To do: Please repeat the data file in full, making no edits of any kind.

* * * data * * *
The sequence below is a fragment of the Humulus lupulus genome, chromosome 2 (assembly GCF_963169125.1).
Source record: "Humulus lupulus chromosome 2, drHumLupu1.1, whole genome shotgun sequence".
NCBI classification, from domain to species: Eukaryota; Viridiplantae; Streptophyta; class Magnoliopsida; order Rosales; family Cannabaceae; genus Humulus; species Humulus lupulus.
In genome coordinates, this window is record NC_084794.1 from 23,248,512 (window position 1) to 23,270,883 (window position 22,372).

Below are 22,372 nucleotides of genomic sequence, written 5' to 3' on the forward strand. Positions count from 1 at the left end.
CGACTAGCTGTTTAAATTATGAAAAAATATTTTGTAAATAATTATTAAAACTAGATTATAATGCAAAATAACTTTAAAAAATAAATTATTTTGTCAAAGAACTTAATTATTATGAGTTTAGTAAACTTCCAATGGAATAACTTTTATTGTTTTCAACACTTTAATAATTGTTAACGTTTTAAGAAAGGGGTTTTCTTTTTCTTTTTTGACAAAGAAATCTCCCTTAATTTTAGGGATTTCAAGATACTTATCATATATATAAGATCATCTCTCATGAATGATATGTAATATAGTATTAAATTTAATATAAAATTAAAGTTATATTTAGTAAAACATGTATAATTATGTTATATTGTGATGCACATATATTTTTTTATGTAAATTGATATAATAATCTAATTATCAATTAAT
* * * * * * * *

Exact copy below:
The sequence below is a fragment of the Humulus lupulus genome, chromosome 2 (assembly GCF_963169125.1).
Source record: "Humulus lupulus chromosome 2, drHumLupu1.1, whole genome shotgun sequence".
NCBI classification, from domain to species: Eukaryota; Viridiplantae; Streptophyta; class Magnoliopsida; order Rosales; family Cannabaceae; genus Humulus; species Humulus lupulus.
In genome coordinates, this window is record NC_084794.1 from 23,248,512 (window position 1) to 23,270,883 (window position 22,372).

Below are 22,372 nucleotides of genomic sequence, written 5' to 3' on the forward strand. Positions count from 1 at the left end.
CGACTAGCTGTTTAAATTATGAAAAAATATTTTGTAAATAATTATTAAAACTAGATTATAATGCAAAATAACTTTAAAAAATAAATTATTTTGTCAAAGAACTTAATTATTATGAGTTTAGTAAACTTCCAATGGAATAACTTTTATTGTTTTCAACACTTTAATAATTGTTAACGTTTTAAGAAAGGGGTTTTCTTTTTCTTTTTTGACAAAGAAATCTCCCTTAATTTTAGGGATTTCAAGATACTTATCATATATATAAGATCATCTCTCATGAATGATATGTAATATAGTATTAAATTTAATATAAAATTAAAGTTATATTTAGTAAAACATGTATAATTATGTTATATTGTGATGCACATATATTTTTTTATGTAAATTGATATAATAATCTAATTATCAATTAAT